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The final step is to take the square root of both sides:
(1.38)
Simplifying equations can get a lot harder than this of course, but these few
rules are enough for you to understand any of the simplifications presented
in this book.
Trigonometry
Trigonometry is based on the study of triangles. The word comes from the
Greek words trigon, for triangle, and metry, for measure. It is an enor
-
mously useful field of mathematics and has many practical applications in
computer science. In the game AI field, you will find it used for line-of-
sight (LOS) calculations, collision detection, some aspects of pathfinding,
etc. Lots of AI is really math-dependent when you boil it down; you will be
wise to learn it well.
Rays and Line Segments
A ray is a line with one endpoint. It is of infinite length and is defined by a
direction (usually expressed as a normalized vector; see the section on vec-
tors later in this chapter) and an origin. Figure 1.6 shows a ray situated at
the origin.
A line segment is a piece of a line and is defined by two endpoints. Fig-
ure 1.6 also shows a line segment defined by the two endpoints p1 and p2.
10 | Chapter 1
Mathematics
2yx=
Figure 1.6. A line segment and a ray
Angles
An angle is defined as the measure of divergence of two rays that share the
same origin. See Figure 1.7.
You may be used to thinking of angles in terms of degrees. Walls in most
homes are typically at 90 degree angles, for example, and circles are 360
degrees around. Mathematicians prefer to measure the magnitude of an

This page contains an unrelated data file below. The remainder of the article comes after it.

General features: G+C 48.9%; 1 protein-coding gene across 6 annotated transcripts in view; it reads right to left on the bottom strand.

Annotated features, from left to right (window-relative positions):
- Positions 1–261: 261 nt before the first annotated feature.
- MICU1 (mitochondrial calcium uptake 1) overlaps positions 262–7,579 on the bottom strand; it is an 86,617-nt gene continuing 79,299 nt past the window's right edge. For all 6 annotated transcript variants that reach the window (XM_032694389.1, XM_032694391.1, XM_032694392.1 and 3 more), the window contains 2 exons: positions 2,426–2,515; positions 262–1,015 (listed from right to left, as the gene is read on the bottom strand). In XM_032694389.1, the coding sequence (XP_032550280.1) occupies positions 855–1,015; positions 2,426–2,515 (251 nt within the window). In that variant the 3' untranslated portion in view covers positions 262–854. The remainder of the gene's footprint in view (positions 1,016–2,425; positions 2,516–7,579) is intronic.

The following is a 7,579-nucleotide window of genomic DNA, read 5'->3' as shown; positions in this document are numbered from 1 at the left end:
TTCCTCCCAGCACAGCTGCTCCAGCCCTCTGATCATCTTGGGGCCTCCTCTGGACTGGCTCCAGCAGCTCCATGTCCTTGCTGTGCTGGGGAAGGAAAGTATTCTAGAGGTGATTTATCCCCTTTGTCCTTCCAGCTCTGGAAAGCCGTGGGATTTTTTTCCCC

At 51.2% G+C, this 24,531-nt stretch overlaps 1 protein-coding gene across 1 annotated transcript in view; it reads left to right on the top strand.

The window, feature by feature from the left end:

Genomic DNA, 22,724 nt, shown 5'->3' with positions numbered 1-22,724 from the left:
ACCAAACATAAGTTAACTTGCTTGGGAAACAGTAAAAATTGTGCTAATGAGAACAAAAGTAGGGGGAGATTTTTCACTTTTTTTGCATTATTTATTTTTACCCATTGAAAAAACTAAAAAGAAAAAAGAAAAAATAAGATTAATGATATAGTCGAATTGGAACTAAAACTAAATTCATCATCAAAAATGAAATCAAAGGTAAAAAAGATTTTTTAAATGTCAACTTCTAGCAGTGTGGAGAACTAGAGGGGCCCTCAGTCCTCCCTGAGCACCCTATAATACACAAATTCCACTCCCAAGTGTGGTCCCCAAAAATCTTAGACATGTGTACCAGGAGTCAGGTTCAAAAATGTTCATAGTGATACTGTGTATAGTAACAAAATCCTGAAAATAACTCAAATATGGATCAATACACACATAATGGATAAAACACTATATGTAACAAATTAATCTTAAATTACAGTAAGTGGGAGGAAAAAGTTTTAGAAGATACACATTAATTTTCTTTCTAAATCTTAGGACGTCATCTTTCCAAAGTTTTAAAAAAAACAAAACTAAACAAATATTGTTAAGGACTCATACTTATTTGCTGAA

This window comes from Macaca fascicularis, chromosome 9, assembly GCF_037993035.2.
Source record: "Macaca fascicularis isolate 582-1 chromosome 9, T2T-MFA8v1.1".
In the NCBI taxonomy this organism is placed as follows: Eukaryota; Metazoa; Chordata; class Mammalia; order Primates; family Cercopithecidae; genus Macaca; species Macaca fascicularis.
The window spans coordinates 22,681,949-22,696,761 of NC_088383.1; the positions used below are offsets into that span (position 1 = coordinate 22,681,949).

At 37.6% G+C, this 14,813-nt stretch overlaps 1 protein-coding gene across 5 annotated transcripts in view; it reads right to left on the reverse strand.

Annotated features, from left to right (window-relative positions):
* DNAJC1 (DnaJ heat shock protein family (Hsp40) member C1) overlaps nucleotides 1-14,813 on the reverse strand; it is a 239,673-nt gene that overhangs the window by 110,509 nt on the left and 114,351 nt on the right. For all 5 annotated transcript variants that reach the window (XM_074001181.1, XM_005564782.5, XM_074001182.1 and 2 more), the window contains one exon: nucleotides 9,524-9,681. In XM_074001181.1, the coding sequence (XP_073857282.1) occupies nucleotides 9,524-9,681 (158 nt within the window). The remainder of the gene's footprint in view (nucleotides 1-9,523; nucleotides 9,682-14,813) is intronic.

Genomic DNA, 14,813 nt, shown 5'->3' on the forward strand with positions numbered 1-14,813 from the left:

angle using radians. Radians are a unit of measurement based upon a circle
of unit radius — a radius of 1 — centered at the origin. The radius of a cir-
cle is the distance from the center of the circle to its perimeter. Drawing the
two rays from Figure 1.7 onto the same diagram as the unit circle, we get
Figure 1.8. The length of the curved line segment between the two rays —
shown in the diagram as a dotted line — is the angle measured in radians
between them.
A Math and Physics Primer | 11
Mathematics
Figure 1.7. An angle
Figure 1.8. The length of the dotted line is the angle in radians between the two rays.
Now that you know what a radian is, let’s calculate how many radians there
are in a circle. You may remember the Greek symbol p (pi) from your
school days. It’s a well-known and frequently used mathematical constant,
and has a value of 3.14159 (to five decimal places). You can use pi to cal
-
culate the circumference of a circle — the distance around the entire
perimeter — using the equation:
(1.39)
Using this equation to determine the perimeter of a unit circle gives the
number of radians in a circle. That’s because the number of radians in a cir
-
cle is the length of the perimeter of a circle with a radius of 1. So we just
substitute 1 for r in equation (1.39) to get:
(1.40)
Therefore, there are 2 p radians in every circle.
z
TIP Now that you know how many radians make up a circle, you can convert
between radians and degrees if you ever have to. There are 360 degrees in a
circle, so that means:
Dividing both sides by 360 we get:
Angles are usually denoted using the Greek letter theta, which looks like
this: q.
Triangles
A triangle consists of three line segments connected at their ends. A trian
-
gle’s inner angles always add up to p radians (180 degrees). Figure 1.9
shows the different types of triangles you can encounter.
12 | Chapter 1
Mathematics
2perimeter rp=
22(1)2perimeter r num radianspp p== ==
Figure 1.9. Different types of triangles

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